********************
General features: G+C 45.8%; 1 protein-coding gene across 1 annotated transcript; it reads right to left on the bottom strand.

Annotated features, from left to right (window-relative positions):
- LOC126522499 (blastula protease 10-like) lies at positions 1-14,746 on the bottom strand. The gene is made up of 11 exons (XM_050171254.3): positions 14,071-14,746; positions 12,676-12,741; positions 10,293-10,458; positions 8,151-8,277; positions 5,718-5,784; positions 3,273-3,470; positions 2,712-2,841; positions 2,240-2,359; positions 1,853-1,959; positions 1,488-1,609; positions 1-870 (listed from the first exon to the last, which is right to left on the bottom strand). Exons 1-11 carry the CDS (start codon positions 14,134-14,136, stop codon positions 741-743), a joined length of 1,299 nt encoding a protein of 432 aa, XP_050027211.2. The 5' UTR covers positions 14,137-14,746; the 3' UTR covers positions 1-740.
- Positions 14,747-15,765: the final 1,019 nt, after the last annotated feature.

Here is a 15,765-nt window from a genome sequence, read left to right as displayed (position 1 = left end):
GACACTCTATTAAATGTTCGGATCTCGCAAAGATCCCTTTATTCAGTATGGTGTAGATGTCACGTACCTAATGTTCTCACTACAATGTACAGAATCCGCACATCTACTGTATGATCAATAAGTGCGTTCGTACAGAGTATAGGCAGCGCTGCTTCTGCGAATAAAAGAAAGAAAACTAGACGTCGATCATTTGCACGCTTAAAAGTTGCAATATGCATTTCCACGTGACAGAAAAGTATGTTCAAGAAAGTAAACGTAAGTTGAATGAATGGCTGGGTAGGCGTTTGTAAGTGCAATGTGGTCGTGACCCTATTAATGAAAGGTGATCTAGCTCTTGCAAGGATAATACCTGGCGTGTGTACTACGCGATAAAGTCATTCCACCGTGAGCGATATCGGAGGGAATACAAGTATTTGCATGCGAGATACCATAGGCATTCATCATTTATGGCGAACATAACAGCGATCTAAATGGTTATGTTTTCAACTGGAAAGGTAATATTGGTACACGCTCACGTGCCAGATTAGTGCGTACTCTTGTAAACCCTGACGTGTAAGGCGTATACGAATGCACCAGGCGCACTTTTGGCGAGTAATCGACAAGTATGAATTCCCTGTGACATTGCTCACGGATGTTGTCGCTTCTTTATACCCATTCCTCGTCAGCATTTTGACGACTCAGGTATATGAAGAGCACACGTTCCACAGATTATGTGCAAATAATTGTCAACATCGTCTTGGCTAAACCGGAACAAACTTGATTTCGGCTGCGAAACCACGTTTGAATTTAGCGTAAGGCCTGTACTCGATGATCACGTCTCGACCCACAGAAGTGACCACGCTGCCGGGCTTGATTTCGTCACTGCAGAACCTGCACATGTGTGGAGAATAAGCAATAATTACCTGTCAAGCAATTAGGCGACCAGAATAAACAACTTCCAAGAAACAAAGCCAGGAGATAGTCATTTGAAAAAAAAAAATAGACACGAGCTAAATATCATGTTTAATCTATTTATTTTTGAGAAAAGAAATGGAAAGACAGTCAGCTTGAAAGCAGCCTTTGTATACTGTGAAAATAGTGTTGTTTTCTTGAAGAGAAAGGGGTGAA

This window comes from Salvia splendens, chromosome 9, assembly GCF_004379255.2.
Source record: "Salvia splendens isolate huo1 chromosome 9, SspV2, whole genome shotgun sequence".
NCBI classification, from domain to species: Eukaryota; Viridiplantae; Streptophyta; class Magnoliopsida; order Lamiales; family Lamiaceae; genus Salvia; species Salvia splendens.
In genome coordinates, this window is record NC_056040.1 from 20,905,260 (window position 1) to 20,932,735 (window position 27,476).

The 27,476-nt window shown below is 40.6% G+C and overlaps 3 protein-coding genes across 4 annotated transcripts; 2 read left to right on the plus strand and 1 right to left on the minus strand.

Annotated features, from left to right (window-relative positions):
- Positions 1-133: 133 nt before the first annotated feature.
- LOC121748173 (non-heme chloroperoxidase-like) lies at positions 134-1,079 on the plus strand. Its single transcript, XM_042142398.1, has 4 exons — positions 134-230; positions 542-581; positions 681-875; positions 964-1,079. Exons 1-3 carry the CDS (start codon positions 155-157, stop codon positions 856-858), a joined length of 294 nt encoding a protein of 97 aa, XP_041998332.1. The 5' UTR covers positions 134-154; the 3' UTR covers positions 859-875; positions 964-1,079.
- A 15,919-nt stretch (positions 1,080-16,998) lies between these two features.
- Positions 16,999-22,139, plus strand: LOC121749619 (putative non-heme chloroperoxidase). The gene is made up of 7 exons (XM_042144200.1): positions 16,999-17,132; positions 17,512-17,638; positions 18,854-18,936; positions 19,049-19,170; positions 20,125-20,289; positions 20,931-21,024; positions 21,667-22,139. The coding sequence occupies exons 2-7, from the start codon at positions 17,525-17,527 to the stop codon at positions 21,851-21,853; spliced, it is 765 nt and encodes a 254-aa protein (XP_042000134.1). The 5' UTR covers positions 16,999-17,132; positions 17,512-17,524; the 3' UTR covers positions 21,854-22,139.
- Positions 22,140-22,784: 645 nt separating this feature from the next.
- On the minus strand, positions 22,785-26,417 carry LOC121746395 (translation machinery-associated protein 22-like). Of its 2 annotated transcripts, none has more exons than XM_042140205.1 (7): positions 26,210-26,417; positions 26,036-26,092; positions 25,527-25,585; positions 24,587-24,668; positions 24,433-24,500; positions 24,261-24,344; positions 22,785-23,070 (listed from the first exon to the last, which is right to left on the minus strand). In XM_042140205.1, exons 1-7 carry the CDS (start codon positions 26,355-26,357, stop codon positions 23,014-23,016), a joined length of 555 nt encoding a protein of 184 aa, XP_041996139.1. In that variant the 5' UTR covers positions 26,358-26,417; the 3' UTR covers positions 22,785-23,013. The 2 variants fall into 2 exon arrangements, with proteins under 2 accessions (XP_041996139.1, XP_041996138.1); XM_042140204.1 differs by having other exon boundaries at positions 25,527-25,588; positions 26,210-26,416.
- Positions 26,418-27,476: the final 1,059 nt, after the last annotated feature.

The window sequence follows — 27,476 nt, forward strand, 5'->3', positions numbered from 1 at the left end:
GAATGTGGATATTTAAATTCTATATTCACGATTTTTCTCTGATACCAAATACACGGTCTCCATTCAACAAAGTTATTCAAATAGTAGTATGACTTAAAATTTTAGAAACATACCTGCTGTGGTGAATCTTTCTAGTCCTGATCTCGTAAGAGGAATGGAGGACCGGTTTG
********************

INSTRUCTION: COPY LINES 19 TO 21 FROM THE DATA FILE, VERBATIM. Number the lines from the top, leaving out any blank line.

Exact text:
- Positions 26,418-27,476: the final 1,059 nt, after the last annotated feature.

The window sequence follows — 27,476 nt, forward strand, 5'->3', positions numbered from 1 at the left end:
GAATGTGGATATTTAAATTCTATATTCACGATTTTTCTCTGATACCAAATACACGGTCTCCATTCAACAAAGTTATTCAAATAGTAGTATGACTTAAAATTTTAGAAACATACCTGCTGTGGTGAATCTTTCTAGTCCTGATCTCGTAAGAGGAATGGAGGACCGGTTTG